Porous Electrochemical/Catalytic Materials: Design, Characterization, and Application
Oct 21, 2022
2:30PM to 3:30PM
Date(s) - 21/10/2022
2:30 pm - 3:30 pm
Prof. Charles de Lannoy
Department of Chemical Engineering
Catalysis and electrocatalysis have transformed many industrial processes from pharmaceutical manufacturing to polymer synthesis to hydrogen production. Catalytic processes are batch reactions that require post-reaction filtration, and form one of many sequential separation steps. However, batch processes are less efficient than the theoretical continuous process equivalents, expensive catalysts undergo attrition and deactivation due to their frequent collisions in batches, and the active catalysts can be lost during filtration of the chemical products. Furthermore, multi-step processes are capital-intensive and thus expensive.
Membrane systems are a continuous flow-through process that are among the most efficient, most cost effective, and safest technologies for separations, but they are passive barriers to solutes and as inert surfaces they do not actively engage in reactions or transformations of solutes. For example, in wastewater treatment, membranes purify the feed by simply concentrating a waste stream without degrading the harmful contaminants, thereby transporting the problem elsewhere. Combining catalysis with membrane separations into a single material configuration offers the possibility of great improvements in catalytic reaction and separation efficiency, eliminating catalyst loss and attrition, and reducing capital costs, while providing the opportunity to expand catalytic reactions to environmental separations continually challenged by an increasing number of contaminants. Yet, one of the major scientific challenges in this nascent field, is how to synthesize effective electrochemical/catalytic membranes (ECMs): materials that are porous yet stable, have well distributed (nano)catalysts that are accessible to the flow, are contiguously electrically conductive, and maintain or enhance both the membrane and the catalyst properties as compared to the separate unit processes.
Prof. de Lannoy and his research lab have pioneered the development of electrochemical and electrocatalytic membranes for environmental remediation among other applications. This talk will present details of preliminary electrochemical membranes (ECMs): the synthesis, characterization, and application of polymeric membranes seeded and/or coated with metal catalysts. Three specific configurations will be discussed including catalytic membranes composed of ultrafiltration polyethersulfone (PES) membranes decorated with Ni-Cu bimetallic catalysts, electrochemical PES membranes coated with carbon nanotubes (CNTs) containing nano-zero valent iron nanoparticles, and electrocatalytic PES membranes coated with Ni-P electrocatalysts.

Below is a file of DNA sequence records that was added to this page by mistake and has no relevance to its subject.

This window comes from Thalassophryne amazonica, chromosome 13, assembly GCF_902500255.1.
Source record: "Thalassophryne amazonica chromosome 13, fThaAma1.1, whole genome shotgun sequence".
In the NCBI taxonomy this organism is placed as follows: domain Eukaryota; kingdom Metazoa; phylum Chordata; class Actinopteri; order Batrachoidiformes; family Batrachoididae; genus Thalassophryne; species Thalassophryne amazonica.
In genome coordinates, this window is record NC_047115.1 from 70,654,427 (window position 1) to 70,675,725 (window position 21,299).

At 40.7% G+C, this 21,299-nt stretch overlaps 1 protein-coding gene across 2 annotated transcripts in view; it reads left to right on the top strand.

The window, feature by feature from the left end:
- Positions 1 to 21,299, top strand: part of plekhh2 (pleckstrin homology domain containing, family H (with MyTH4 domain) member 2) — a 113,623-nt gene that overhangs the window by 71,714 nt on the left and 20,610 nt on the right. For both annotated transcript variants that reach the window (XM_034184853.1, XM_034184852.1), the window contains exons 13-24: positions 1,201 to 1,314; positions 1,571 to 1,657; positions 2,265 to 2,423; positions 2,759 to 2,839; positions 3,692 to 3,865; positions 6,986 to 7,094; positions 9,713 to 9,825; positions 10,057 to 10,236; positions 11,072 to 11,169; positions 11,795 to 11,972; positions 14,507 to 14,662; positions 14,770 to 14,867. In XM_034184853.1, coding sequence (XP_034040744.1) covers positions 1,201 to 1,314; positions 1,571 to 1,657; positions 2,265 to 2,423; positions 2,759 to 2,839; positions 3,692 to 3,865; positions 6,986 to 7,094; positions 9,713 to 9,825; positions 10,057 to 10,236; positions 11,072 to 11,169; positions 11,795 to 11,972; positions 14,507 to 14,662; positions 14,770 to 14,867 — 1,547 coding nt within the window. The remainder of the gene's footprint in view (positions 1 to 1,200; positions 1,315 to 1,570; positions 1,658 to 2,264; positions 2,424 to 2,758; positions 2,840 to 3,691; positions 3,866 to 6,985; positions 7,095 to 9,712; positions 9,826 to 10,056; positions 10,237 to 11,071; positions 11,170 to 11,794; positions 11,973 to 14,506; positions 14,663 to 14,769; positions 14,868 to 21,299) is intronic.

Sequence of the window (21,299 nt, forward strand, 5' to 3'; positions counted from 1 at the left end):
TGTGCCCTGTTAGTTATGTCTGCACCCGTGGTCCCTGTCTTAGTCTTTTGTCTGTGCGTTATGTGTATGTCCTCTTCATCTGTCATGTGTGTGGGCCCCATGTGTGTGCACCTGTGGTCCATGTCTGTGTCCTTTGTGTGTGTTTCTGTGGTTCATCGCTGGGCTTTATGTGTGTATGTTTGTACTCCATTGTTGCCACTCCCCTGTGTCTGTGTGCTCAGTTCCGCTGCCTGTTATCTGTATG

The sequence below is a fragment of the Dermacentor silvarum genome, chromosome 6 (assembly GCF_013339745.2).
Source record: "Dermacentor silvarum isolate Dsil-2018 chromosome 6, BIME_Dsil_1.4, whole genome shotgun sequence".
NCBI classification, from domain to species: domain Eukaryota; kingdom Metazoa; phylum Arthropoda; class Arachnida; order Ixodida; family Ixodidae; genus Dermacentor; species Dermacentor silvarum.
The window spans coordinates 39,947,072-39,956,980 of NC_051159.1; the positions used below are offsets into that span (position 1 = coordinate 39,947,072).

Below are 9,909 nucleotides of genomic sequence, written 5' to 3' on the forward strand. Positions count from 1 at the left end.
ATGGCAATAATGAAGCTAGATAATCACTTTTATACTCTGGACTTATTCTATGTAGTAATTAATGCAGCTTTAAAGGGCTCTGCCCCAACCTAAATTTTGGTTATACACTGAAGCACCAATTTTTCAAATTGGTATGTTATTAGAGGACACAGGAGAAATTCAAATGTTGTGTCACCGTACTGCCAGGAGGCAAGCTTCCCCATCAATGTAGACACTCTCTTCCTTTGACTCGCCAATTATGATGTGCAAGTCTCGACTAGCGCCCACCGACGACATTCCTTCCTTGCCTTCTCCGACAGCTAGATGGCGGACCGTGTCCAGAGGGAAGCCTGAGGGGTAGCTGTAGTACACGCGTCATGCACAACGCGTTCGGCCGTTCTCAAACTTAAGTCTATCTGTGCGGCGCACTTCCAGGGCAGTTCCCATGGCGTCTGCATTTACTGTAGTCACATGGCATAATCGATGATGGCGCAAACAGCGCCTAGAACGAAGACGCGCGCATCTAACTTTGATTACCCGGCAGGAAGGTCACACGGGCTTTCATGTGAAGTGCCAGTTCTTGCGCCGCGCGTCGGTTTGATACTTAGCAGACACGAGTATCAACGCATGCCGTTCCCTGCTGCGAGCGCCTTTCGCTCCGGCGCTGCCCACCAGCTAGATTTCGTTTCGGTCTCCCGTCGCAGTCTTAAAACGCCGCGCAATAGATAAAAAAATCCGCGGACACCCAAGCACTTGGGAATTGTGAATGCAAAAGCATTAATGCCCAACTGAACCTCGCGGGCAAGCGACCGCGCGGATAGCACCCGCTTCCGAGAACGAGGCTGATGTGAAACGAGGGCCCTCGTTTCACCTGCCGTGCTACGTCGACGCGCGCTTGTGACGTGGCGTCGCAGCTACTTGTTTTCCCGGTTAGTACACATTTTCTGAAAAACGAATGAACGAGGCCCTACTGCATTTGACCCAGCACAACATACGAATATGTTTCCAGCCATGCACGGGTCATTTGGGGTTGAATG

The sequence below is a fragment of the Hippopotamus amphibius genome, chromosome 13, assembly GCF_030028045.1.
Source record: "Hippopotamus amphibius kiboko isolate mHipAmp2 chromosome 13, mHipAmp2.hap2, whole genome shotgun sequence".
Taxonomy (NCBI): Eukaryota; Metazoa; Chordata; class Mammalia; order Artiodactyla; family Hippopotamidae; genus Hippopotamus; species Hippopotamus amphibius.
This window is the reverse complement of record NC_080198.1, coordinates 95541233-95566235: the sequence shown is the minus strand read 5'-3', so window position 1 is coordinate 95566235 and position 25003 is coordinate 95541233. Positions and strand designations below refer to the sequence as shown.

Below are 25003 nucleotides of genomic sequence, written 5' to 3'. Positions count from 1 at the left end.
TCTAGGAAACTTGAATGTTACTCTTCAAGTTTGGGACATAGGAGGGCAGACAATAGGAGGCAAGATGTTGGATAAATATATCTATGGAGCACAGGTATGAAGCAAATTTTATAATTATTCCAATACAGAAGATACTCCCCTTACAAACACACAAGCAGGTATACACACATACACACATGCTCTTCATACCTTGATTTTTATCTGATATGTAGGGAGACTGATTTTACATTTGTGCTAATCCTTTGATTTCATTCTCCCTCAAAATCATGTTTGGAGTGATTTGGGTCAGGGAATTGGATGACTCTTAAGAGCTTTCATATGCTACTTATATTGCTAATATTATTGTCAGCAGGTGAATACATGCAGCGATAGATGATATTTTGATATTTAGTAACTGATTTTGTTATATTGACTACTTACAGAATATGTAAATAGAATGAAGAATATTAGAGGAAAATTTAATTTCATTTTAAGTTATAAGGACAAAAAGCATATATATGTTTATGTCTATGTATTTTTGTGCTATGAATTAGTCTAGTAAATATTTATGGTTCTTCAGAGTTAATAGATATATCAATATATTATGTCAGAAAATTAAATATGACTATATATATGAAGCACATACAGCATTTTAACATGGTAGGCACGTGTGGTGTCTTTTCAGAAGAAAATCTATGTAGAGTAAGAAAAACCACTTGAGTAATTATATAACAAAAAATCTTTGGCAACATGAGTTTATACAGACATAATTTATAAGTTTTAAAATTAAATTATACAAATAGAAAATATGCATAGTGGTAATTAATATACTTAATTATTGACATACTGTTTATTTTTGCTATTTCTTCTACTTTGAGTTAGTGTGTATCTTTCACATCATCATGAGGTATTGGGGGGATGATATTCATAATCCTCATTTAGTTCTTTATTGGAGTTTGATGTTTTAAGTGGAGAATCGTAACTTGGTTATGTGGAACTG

Charles-François de Lannoy is an Associate Professor in Chemical Engineering and Adjunct Professor in Chemistry at McMaster University currently leading a team of 10 students (2 PDF, 5 PhD students, 2 MSc students, and 1 undergraduate student researcher). His research focuses on environmental remediation using advanced separations. His lab is broadly categorized into three main themes: 1) nanomaterials and separations processes for environmental remediation and resource recovery, 2) co-created water research with First Nations communities, and 3) aerosol separation technologies.
He has published over 50 peer-reviewed publications in top journals in his field, he holds 4 patents, and has given 40 talks at international conferences.
Before joining McMaster University, Charles was a visiting scholar in the Energy Materials & Systems Lab at PARC, a Xerox Company working in conjunction with X (Google’s Moonshots Laboratory), on various technologies. Charles completed a Post-Doctoral Research Fellowship in the Department of Energy Resources Engineering in the School of Earth Sciences at Stanford University, and he received his PhD from Duke University in 2014, in Civil and Environmental Engineering, with a Certificate in Nanoscience, under the mentorship of Prof. Mark R. Wiesner.
He is a skier (cross-country and downhill) in the winter, a canoer and back-country camper in the summer, and a runner all the time. Recently, he and his wife and little puppy have moved to the south of France for a year, learning new French activities.
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Note: This week the seminar will be online only.